Finding Slow Tests in PHPUnit 9

Jan 4, 2021 php phpunit testing
This post is more than 18 months old. Since technology changes too rapidly, this content may be out of date (but that's not always the case). Please remember to verify any technical or programming information with the current release.

When your unit test suite gets larger, it can take quite a long time. One of the many ways to speed this up is to hunt down and fix slow tests. Let’s use PHPUnit’s test listeners to do just that.

I’ve written about this before and revised it as well, but with PHPUnit 9, we have new interfaces and classes that we need to create. Let’s get started.

We’re looking for something called extensions in this version of PHPUnit.

I am going to use the executeAfterTest hook to check the time of each test. If its longer than 3 seconds, I’m going to just write a message to standard error. (You may want to issue an exception if you’re really die-hard. I just want to be notified.)

I’ll compare the time, which is in seconds with float precision, and if it’s longer than than my configuration constant, I’ll write a message about the test class.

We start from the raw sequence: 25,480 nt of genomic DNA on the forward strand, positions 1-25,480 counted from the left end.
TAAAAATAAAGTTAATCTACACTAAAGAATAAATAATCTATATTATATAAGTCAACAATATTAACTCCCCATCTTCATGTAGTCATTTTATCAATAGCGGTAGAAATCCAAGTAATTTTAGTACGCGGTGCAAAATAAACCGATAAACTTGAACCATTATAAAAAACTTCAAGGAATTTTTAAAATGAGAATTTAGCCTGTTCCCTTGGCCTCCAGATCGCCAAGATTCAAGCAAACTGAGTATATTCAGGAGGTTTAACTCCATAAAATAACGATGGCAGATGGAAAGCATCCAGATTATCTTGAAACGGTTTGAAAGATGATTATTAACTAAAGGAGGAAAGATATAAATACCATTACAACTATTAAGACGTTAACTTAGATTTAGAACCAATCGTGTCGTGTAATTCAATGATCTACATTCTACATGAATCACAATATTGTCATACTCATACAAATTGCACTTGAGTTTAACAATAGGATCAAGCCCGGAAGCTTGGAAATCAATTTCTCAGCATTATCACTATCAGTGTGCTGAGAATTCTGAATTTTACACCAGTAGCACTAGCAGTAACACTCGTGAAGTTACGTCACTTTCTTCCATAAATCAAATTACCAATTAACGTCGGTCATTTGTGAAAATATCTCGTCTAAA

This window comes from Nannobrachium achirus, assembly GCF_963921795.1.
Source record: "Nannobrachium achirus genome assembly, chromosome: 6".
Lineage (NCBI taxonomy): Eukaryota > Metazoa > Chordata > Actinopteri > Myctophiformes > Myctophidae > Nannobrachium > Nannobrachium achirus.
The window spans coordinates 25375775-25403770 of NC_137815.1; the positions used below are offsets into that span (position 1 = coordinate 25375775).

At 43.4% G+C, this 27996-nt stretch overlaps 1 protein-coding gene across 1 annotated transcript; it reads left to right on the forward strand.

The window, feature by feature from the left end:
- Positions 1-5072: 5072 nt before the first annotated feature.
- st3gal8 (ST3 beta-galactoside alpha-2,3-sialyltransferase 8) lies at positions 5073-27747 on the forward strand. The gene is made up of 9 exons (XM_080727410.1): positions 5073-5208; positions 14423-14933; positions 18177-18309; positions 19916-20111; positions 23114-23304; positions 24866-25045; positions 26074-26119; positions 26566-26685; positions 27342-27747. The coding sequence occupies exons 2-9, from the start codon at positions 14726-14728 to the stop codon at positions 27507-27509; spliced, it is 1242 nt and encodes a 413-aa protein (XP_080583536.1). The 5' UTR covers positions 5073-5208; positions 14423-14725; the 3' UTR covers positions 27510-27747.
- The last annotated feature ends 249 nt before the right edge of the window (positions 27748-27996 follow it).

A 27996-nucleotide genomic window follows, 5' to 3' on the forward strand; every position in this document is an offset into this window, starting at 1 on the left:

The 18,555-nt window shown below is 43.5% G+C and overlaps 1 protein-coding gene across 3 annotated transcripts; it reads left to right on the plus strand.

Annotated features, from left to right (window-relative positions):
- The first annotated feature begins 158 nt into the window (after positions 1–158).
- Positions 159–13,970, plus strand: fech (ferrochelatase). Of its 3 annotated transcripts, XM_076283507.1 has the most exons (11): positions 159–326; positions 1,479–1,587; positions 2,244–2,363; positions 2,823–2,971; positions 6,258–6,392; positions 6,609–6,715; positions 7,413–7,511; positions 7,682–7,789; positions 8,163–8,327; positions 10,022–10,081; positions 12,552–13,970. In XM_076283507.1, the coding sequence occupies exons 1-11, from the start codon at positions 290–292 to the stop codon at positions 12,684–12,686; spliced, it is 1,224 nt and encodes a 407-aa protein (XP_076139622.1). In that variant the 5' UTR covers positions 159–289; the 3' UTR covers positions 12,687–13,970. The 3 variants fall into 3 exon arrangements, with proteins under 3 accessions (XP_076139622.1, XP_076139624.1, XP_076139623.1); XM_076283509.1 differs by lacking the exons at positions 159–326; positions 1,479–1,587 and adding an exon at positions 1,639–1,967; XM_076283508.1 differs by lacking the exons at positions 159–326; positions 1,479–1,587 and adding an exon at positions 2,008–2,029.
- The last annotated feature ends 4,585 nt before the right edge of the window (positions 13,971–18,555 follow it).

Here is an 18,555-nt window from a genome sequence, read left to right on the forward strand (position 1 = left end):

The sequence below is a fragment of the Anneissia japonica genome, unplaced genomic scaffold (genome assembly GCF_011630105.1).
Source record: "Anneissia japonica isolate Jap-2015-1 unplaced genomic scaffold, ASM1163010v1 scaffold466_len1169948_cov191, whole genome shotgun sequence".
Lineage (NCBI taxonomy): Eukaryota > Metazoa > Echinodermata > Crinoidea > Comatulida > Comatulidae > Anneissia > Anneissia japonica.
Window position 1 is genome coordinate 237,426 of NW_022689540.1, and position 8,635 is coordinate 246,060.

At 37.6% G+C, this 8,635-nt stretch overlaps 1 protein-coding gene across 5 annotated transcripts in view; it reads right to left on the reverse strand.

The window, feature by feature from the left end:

I’ve created the file at tests/LongrunningTestAlert.php with the following content:


namespace Tests;

use PHPUnit\Runner\AfterTestHook;

class LongRunningTestAlert implements AfterTestHook
  protected const MAX_SECONDS_ALLOWED = 3;

  public function executeAfterTest(string $test, float $time): void
    if ($time > self::MAX_SECONDS_ALLOWED) {
      fwrite(STDERR, sprintf("\nThe %s test took %s seconds!\n", $test, $time));

Then, I’ve added this configuration to my phpunit.xml file at the top level:

  <extension class="Tests\LongRunningTestAlert" />

Now, any time there is a test that’s longer than 3 seconds, I’ll be alerted.

Quick Notes for Database Setup In Tests

If you’re using something like Laravel, you might run into a situation where the unit test set up for your database takes a long time. If you’re running your database migrations on each test (which is the default with sqlite), I recommend against that and using a similar database to your production system. If you’re using something like MySQL, it will run the migrations the first time, and then after that use transactions.

If you are using a set up that only one test receives the weight of the database setup, and you don’t want to alert on that test each time, you can implement the BeforeTestHook interface and do something with that handler method. For example, in Laravel, you might store the state of the RefreshDatabaseState::$migrated variable. If it is false when the test begins, and true when the test ends, you can likely assume this was the test that had to experience that setup. You will obviously not be able to track the length of this specific test’s time, but that’s probably ok.

Go to All Posts